Seeing the Toyota way in action

After having read a lot about the Toyota way of doing things, I had a chance to visit the Toyota plant in Burnaston, Derbyshire. Every now and then Toyota open up their factories to public visits and I went in there a few months ago to see things for myself. Reading books like The Toyota Way To Continuous Improvement and Developing Products in Half the Time is all well and good but places like the Toyota plant in Burnaston is where they live and breathe “continuous improvement” on a daily basis.

Unfortunately – but understandably – I wasn’t allowed to take pictures. Some of the videos by Toyota UK should help make up for that (see Fig. 1-3 below). Also, I managed to take some notes whilst being driven around the factory:

  1. ‘Bottom up’ approach Even though there’s a clear hierarchy within factory personnel and the individual assembly teams, everyone in the factory is ‘entitled’ to make improvement suggestions or to stop the production process at any given time. When it comes to pausing the production process, employees can simply pull the “Andon” cord to (temporarily) bring things to a halt. It’s an easy way of escalating things, making sure that a problem or bottleneck is dealt with before proceeding with the assembly process. This process is also referred to as “jidoka” which means that the process is stopped automatically in case of any abnormalities (see outline in Fig. 5 below).
  2. Just In Time (‘JIT’) – Toyota operate a “pull” system which means that it only builds to customer orders (see Fig. 5 below). Thus the level of production ‘waste’ is significantly reduced since every component or man hour feeds directly into a car that has already been purchased. Waste is further reduced by being very process driven; our ‘tour guides’ Simon and Julie explained that the Burnaston factory assembly shop alone has about 825 processes, with over 2,000 quality assurance checks throughout the entire production process.
  3. Toyota Production System terminology – During the visit I picked up a whole lot of new terms, some great Japanese words as well as some production specific terms (I’ve included a short glossary in Fig. 6 below). Good examples are “hoshin kanri” and “takt time”. Hoshin Kanri is all about including everyone across the organisation in the strategic planning process (see the visual representation in Fig. 7 below). “Takt Time” is derived from the German “Taktzeit” and is best translated as “meter”, using this as a measure to ensure that production cycle times exactly match customer demand (see Fig. 6).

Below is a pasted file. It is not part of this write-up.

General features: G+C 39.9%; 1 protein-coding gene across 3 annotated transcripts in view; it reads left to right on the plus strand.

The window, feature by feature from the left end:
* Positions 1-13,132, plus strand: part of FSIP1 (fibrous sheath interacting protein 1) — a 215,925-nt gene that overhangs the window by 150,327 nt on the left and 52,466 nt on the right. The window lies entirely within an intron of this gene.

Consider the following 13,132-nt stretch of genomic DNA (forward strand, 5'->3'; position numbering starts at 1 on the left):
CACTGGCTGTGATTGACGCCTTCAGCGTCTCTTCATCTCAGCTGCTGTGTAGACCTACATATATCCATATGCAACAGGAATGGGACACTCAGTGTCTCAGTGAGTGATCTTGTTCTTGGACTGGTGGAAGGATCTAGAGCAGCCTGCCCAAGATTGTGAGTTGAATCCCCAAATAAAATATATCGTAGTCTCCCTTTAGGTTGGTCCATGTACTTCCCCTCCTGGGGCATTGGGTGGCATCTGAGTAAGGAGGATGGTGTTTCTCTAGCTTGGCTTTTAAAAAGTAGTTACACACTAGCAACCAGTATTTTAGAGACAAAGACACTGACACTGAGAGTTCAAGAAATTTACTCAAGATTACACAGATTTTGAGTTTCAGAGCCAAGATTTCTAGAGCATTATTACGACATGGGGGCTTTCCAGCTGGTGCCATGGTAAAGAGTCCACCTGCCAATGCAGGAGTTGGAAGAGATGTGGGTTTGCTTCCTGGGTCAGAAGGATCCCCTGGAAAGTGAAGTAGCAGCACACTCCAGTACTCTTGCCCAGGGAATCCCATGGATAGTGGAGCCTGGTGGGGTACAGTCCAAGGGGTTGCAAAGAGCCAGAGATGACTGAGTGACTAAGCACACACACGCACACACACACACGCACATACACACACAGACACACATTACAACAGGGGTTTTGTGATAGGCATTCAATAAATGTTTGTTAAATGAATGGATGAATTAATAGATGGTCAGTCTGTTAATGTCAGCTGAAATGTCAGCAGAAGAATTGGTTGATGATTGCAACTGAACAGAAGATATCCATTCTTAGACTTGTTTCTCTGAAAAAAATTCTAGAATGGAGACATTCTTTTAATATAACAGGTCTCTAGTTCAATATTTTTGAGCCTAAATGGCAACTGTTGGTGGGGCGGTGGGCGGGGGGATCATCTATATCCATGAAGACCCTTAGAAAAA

4. Toyota Production System artefacts – As I was being driven around the Toyota plant, I noticed some interesting artefacts of Toyota’s approach to “continuous improvement”. For example, I spotted a “process pace maker” board which presumably monitors the state and health of the various processes. I also saw a number of “dojo” areas where Toyota employees can be trained on new/ improved processes and boards indicating “actual” versus “plan”.

Main learning point: Seeing Toyota’s famous production system in action was a great experience. It was awesome to see “lean” and “continuous improvement” being put into practice so consistently and effectively. Not only did I get a sense of the practical implementation of lean manufacturing processes, I also got a real flavour of “lean” on a people level, having employees collaborate around the underlying lean principles on a day-to-day basis. If you are able to go and visit a Toyota factory near you, I’d definitely recommend it!

Fig. 1 – Factory to Forecourt – Introduction to the Toyota Production System (taken from:

Fig. 2 – Factory to Forecourt – Paint Shop (taken from:

Fig. 3 – Factory to Forecourt – Assembly Shop (taken from:

Fig. 4 – Pulling the Andon Cord (taken from:


Fig. 5 – Key underlying values of the Toyota Production System (‘TPS’) (taken from:

TPS House 1

Fig. 6 – Short glossary of terms relevant to TPS

  • Andon cord – A system to notify management, maintenance, and other workers of a quality or process problem. The centrepiece is a signboard incorporating signal lights to indicate which workstation has the problem (i.e. where the Andon cord has been pulled).
  • Cycle Time – Cycle time covers the time from when the actual work begins on the request and ends when the item is ready for delivery. In comparison, Lead time covers the time from when the feature request is made and ends at delivery.
  • Hoshin Kanri – The main guiding principle behind Hoshin Kanri is that “each person is the expert in his or her own job, and Japanese TQC [Total Quality Control] is designed to use the collective thinking power of all employees to make their organisation the best in its field.
  • Jidoka – If an abnormal situation arises the machine stops and the worker will stop the production line.
  • Poka Yoke – A device that helps to avoid (“yokeru”) incorrect parts from being made or assembled, or easily identifies a flaw or error (“poka”).
  • Takt Time – Sets the pace for industrial manufacturing lines so that production cycle times can be matched to customer demand. For example, in automobile manufacturing, cars are assembled on a line, at a certain cycle time, ideally being moved on to the next station within the takt time so as to neither over or under produce. The cycle time to complete work on each station is often less than the takt time in order to ensure that the customer is never shorted of product.

Fig. 7 – A visual representation of “Hoshin Kanri” (taken from:


Related links for further learning:


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